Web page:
|DATE:||May 25, 2018|
|SUBJECT:||Supplemental Nutrition Assistance Program - Clarifications on Work Requirements, ABAWDs, and E&T - May 2018|
|TO:||All Regional Directors
Supplemental Nutrition Assistance Program
1. ABAWD policy's interaction with other SNAP work-related policies
SNAP work-related policies are best understood as three distinct, but interrelated and mutually supportive areas: the general work requirements, the ABAWD time limit (the time limit) and work requirement, and SNAP Employment and Training (SNAP E&T) programs. These work-related policies, the people they affect, and the ways in which they interact are summarized below in order to contextualize the policies. For exact requirements and exemptions, please review the relevant laws, regulations, and FNS policy memorandums.
The General Work Requirements- Section 6(d) of the Food and Nutrition Act of 2008, as amended (the Act), and 7 CFR 273. 7
The general work requirements apply to people ages 16 through 59, except for those who are physically or mentally unfit for employment, care for a child under age 6 or an incapacitated person, are already employed 30 hours or more per week or earning weekly wages at least equal to the federal minimum wage multiplied by 30 hours, are regularly participating in a drug addiction or alcoholic treatment and rehabilitation program, are already participating in certain work programs or complying with certain work requirements, or are students in school half-time or more. People who are subject to the general work requirements must register for work, take a suitable job if offered, and participate in a SNAP E&T program or a workfare program if assigned by the state agency. They are also prohibited from voluntarily quitting a job of 30 or more hours per week or reducing work hours to less than 30 hours per week without good cause (unless their weekly wages continue to exceed the Federal minimum wage multiplied by 30 hours). People subject to the general work requirements are commonly called "work registrants."
Work registrants who do not comply with the general work requirements without good cause are disqualified from receiving SNAP for a period of time. The Act provides disqualification periods depending on how many times the person has failed to comply and offers states options therein. With each disqualification period chosen by the state, the person is considered disqualified until the person's monthly disqualification period is over and the person has come into compliance (whichever happens later). At the first occurrence of non-compliance, the state can choose a disqualification period of 1 to 3 months. At the second occurrence, the state can choose a disqualification period of 3 to 6 months. At the third or subsequent occurrence, the state can choose a disqualification period of 6 months to permanent disqualification.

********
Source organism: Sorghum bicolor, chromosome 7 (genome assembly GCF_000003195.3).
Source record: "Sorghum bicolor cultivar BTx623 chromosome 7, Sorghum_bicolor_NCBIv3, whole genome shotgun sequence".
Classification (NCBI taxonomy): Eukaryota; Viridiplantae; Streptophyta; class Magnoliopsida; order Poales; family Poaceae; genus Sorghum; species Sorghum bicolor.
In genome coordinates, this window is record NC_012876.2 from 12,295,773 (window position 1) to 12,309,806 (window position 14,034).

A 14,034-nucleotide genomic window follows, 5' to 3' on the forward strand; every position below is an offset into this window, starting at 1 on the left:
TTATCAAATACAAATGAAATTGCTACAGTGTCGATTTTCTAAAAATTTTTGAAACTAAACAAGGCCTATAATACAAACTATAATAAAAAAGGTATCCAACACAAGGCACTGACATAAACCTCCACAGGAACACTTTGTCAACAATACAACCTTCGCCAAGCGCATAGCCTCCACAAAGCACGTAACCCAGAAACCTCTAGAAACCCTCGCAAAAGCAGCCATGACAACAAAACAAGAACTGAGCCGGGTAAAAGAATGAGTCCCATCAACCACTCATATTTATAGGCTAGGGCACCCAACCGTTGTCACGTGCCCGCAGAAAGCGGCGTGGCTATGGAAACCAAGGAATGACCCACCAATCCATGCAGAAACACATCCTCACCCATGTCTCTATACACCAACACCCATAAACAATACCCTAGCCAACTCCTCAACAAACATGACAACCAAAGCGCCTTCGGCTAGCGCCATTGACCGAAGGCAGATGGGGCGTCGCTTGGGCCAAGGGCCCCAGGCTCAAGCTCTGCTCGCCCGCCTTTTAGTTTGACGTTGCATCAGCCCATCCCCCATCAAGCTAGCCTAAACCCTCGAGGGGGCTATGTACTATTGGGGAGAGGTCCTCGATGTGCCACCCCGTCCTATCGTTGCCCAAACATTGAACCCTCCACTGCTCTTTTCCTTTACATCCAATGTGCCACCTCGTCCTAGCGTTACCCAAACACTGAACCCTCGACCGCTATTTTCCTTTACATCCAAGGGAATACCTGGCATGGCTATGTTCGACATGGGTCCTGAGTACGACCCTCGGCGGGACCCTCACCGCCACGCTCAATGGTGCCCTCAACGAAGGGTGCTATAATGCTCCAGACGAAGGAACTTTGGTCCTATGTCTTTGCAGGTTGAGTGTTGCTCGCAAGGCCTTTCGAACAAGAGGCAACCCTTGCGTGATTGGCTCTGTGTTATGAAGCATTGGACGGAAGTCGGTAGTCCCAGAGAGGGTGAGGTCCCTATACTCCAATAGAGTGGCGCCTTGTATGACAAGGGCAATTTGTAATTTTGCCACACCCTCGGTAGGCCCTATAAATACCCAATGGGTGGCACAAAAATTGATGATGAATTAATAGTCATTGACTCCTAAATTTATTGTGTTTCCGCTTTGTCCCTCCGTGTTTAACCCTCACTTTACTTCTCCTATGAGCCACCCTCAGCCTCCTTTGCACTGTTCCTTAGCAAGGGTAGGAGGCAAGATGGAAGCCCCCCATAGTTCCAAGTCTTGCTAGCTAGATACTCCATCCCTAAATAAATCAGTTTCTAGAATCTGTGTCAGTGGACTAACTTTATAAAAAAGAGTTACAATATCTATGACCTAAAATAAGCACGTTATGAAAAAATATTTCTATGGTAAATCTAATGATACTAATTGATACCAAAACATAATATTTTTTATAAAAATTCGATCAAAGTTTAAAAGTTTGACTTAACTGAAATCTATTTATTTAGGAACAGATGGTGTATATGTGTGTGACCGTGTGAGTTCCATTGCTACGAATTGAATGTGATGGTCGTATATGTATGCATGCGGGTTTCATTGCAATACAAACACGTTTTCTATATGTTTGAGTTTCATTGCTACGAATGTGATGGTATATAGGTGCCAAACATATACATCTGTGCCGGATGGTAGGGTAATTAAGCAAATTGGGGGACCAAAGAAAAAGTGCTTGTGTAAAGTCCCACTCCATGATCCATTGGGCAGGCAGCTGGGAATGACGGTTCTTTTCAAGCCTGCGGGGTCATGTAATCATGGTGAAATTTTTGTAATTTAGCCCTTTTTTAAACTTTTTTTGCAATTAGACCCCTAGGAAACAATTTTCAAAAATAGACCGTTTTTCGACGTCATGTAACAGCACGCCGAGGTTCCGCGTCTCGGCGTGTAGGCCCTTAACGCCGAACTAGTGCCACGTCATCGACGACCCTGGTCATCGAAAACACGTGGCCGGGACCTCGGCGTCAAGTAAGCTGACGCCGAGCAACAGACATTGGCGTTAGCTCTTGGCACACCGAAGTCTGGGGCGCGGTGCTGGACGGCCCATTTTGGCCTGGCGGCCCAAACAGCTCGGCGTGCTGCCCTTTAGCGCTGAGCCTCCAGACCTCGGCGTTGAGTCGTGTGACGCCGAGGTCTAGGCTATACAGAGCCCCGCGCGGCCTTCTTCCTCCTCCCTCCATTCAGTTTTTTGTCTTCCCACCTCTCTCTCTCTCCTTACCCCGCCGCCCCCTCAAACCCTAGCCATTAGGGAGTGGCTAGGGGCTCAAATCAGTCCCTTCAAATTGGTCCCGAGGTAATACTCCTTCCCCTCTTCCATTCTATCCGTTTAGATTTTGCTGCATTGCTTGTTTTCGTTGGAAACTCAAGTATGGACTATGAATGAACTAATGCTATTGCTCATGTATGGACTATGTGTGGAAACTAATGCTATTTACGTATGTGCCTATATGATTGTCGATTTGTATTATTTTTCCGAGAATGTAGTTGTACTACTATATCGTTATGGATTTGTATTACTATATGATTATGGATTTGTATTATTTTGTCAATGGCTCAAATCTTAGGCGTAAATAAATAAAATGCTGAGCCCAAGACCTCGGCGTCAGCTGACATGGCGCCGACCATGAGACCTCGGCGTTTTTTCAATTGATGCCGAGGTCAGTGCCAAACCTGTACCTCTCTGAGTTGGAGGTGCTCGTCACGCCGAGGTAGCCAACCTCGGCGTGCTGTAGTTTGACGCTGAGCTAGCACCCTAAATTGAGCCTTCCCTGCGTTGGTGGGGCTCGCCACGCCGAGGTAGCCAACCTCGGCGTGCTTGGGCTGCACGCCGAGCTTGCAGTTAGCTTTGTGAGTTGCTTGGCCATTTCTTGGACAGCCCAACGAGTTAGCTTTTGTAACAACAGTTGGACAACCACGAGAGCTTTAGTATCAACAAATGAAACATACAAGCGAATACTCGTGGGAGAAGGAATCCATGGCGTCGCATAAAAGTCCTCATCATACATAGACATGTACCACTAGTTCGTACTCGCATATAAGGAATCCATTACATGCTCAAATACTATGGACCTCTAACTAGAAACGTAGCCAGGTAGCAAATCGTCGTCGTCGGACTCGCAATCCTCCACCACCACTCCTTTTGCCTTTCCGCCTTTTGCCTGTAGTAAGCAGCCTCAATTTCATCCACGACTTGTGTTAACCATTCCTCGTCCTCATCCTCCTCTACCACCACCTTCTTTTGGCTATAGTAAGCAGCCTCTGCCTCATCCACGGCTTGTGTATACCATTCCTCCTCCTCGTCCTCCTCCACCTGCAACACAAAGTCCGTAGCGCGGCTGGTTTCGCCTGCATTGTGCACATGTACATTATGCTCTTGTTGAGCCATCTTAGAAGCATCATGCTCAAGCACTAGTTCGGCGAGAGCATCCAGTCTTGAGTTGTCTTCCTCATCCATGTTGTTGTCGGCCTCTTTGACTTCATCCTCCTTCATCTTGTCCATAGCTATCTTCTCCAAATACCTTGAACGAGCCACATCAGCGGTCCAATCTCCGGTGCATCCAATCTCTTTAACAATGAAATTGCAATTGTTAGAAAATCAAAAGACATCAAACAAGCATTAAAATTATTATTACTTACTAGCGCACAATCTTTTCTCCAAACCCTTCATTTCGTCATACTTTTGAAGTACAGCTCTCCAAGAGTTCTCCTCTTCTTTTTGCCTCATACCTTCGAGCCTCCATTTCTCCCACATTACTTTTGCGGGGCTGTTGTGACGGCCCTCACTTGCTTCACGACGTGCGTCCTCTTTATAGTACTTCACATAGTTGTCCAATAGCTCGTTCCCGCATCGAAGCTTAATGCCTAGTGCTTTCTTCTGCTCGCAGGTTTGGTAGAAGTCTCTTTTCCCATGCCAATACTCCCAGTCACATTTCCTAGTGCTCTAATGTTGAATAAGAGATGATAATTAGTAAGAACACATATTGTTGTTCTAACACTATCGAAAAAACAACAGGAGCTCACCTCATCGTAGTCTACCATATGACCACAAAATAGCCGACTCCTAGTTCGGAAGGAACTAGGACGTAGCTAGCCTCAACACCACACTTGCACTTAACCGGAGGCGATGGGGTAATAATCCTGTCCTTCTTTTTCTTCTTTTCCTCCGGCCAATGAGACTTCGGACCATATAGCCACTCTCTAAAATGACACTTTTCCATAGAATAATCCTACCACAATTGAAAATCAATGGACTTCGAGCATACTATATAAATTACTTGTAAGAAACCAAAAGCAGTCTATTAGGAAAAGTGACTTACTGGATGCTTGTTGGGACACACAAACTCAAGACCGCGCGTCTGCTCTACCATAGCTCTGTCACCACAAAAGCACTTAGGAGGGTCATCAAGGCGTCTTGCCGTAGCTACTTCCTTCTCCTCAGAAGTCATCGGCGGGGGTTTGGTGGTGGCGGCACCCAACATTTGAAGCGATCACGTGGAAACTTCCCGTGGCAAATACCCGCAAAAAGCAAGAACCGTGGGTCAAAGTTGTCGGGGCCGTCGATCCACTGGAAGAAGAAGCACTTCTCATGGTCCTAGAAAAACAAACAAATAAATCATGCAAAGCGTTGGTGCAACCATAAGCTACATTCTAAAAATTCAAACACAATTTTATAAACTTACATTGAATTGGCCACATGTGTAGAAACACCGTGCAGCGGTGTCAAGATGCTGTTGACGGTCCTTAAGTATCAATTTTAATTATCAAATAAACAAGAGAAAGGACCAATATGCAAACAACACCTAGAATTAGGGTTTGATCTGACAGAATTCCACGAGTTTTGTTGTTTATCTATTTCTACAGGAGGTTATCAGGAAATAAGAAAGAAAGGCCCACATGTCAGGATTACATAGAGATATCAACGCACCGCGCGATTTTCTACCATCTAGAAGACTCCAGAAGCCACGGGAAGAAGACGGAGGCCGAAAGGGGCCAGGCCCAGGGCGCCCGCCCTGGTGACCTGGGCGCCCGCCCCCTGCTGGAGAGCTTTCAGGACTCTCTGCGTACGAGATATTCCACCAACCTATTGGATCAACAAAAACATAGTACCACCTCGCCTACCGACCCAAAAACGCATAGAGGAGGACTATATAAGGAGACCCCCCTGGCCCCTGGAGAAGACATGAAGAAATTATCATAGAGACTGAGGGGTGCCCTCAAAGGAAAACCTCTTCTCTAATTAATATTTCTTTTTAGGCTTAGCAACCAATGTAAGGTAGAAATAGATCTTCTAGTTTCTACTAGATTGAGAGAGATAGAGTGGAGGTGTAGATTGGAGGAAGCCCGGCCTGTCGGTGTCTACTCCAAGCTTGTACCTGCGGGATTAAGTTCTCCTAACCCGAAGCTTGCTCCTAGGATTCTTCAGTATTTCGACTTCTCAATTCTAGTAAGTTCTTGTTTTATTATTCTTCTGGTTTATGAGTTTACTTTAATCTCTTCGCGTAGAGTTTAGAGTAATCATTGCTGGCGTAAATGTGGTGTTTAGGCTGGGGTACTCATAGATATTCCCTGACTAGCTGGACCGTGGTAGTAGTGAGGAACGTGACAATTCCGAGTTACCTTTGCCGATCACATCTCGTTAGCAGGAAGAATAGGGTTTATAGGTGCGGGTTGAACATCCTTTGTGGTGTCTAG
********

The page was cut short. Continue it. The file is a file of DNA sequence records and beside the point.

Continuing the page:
When a person does not comply, the state must determine whether the person has good cause before imposing any disqualification. Examples of good cause include illness, household emergency, lack of transportation, or other circumstances beyond the person's control. In accordance with the Act, if the state finds that a person has good cause, it must not disqualify the person.
The ABAWD Time Limit and Work Requirement - Section 6( o) of the Act and 7 CFR 273.24
The ABAWD time limit and work requirement apply to people ages 18 through 49, unless they are already exempt from the general work requirements, medically certified as physically or mentally unfit for employment, sharing a household with a child under 18, or pregnant. ABAWDs are also work registrants and must meet the general work requirements. In addition, ABAWDs subject to the time limit must work and/or participate in a work program 80 hours per month or more, or participate in and comply with workfare in order to receive SNAP for more than 3 months in a 36-month period, unless they become exempt. Participation in SNAP E&T, which is a type of work program, is one way a person can meet the 80 hour per month ABAWD work requirement, but participating in qualifying activities in other work programs is acceptable as well. State agencies can request to waive the time limit if an area has an unemployment rate of over 10 percent or the state can meet one of the regulatory options to show a requested area does not have a sufficient number of jobs to provide employment. If the time limit is waived, individuals are not required to meet the ABAWD work requirement in order to receive SNAP for more than 3 months in a 36-month period. However, even if the time limit is waived, ABAWDs remain subject to the general work requirements, as ABAWDs are work registrants, and the general work requirements cannot be waived. State agencies also have · discretion to exempt, on a month-to-month basis, 15 percent of the individuals who would otherwise be subject to the time limit as estimated by the Department each year. Each 15 percent exemption extends eligibility to one ABAWD for 1 month.